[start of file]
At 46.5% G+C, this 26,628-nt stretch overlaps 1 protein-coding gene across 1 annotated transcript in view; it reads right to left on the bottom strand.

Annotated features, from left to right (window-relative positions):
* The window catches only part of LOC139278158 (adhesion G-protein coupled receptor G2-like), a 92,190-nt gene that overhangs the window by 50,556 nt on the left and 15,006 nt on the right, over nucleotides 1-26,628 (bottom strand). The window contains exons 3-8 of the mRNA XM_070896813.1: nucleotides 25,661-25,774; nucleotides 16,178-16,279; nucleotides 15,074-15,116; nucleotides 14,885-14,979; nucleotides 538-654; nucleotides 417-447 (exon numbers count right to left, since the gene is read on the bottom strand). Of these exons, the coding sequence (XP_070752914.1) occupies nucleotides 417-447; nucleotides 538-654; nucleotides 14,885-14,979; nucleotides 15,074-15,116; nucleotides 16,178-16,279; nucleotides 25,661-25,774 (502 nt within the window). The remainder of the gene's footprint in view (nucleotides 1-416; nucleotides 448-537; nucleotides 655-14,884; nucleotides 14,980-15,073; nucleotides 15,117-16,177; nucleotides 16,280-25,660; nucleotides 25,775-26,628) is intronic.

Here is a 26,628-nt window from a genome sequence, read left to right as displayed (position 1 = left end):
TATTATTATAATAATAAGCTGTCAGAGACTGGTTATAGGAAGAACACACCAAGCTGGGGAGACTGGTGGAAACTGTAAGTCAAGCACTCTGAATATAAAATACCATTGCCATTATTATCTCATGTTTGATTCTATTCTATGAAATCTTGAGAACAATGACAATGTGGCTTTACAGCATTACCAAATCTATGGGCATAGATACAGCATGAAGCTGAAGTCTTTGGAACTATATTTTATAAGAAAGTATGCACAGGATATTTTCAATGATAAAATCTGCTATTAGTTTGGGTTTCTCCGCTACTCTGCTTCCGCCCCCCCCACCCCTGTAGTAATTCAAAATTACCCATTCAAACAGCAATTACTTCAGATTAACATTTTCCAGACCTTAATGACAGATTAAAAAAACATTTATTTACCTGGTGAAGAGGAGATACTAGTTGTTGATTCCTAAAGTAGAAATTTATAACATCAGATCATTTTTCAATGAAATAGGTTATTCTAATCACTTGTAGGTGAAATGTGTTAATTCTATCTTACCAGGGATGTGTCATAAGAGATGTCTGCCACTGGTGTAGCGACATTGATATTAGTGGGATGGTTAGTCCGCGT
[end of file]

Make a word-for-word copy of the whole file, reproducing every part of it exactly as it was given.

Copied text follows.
At 46.5% G+C, this 26,628-nt stretch overlaps 1 protein-coding gene across 1 annotated transcript in view; it reads right to left on the bottom strand.

Annotated features, from left to right (window-relative positions):
* The window catches only part of LOC139278158 (adhesion G-protein coupled receptor G2-like), a 92,190-nt gene that overhangs the window by 50,556 nt on the left and 15,006 nt on the right, over nucleotides 1-26,628 (bottom strand). The window contains exons 3-8 of the mRNA XM_070896813.1: nucleotides 25,661-25,774; nucleotides 16,178-16,279; nucleotides 15,074-15,116; nucleotides 14,885-14,979; nucleotides 538-654; nucleotides 417-447 (exon numbers count right to left, since the gene is read on the bottom strand). Of these exons, the coding sequence (XP_070752914.1) occupies nucleotides 417-447; nucleotides 538-654; nucleotides 14,885-14,979; nucleotides 15,074-15,116; nucleotides 16,178-16,279; nucleotides 25,661-25,774 (502 nt within the window). The remainder of the gene's footprint in view (nucleotides 1-416; nucleotides 448-537; nucleotides 655-14,884; nucleotides 14,980-15,073; nucleotides 15,117-16,177; nucleotides 16,280-25,660; nucleotides 25,775-26,628) is intronic.

Here is a 26,628-nt window from a genome sequence, read left to right as displayed (position 1 = left end):
TATTATTATAATAATAAGCTGTCAGAGACTGGTTATAGGAAGAACACACCAAGCTGGGGAGACTGGTGGAAACTGTAAGTCAAGCACTCTGAATATAAAATACCATTGCCATTATTATCTCATGTTTGATTCTATTCTATGAAATCTTGAGAACAATGACAATGTGGCTTTACAGCATTACCAAATCTATGGGCATAGATACAGCATGAAGCTGAAGTCTTTGGAACTATATTTTATAAGAAAGTATGCACAGGATATTTTCAATGATAAAATCTGCTATTAGTTTGGGTTTCTCCGCTACTCTGCTTCCGCCCCCCCCACCCCTGTAGTAATTCAAAATTACCCATTCAAACAGCAATTACTTCAGATTAACATTTTCCAGACCTTAATGACAGATTAAAAAAACATTTATTTACCTGGTGAAGAGGAGATACTAGTTGTTGATTCCTAAAGTAGAAATTTATAACATCAGATCATTTTTCAATGAAATAGGTTATTCTAATCACTTGTAGGTGAAATGTGTTAATTCTATCTTACCAGGGATGTGTCATAAGAGATGTCTGCCACTGGTGTAGCGACATTGATATTAGTGGGATGGTTAGTCCGCGT